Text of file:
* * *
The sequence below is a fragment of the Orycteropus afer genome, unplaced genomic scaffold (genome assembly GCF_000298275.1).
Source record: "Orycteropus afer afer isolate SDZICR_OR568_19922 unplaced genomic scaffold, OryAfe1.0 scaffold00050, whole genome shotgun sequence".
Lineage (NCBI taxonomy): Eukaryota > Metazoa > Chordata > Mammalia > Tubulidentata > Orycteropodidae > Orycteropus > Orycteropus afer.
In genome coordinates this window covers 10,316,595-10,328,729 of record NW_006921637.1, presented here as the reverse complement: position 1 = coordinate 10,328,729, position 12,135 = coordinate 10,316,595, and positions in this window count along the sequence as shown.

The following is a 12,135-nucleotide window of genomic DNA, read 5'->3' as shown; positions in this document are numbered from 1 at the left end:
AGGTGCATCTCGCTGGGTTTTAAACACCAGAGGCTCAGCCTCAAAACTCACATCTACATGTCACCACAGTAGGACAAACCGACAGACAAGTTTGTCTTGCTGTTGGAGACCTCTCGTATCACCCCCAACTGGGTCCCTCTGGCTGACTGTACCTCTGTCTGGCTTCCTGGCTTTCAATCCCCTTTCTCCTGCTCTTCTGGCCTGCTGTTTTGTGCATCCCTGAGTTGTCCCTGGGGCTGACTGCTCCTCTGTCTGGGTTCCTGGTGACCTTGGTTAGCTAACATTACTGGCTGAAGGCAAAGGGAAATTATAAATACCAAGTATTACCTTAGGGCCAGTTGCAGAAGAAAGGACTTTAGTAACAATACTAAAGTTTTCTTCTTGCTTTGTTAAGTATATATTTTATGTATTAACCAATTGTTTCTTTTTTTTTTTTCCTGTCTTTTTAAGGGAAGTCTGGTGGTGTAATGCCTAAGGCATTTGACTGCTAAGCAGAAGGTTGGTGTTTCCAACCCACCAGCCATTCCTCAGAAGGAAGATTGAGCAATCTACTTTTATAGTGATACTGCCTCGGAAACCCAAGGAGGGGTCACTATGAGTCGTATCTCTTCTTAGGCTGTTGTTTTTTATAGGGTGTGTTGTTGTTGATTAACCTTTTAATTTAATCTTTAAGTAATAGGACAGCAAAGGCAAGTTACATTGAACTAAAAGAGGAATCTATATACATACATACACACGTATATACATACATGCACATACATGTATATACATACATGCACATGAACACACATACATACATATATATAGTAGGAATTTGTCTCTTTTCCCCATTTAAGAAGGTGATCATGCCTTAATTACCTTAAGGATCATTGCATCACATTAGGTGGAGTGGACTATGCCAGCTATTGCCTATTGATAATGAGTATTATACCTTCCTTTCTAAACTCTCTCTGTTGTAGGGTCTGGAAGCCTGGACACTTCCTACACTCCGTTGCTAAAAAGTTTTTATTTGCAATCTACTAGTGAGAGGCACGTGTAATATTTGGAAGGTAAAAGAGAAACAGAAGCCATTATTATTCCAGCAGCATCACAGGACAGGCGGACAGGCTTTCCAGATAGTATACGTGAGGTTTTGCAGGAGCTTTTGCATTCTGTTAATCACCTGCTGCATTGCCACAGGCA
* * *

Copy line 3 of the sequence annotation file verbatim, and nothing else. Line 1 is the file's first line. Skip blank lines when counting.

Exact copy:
Lineage (NCBI taxonomy): Eukaryota > Metazoa > Chordata > Mammalia > Tubulidentata > Orycteropodidae > Orycteropus > Orycteropus afer.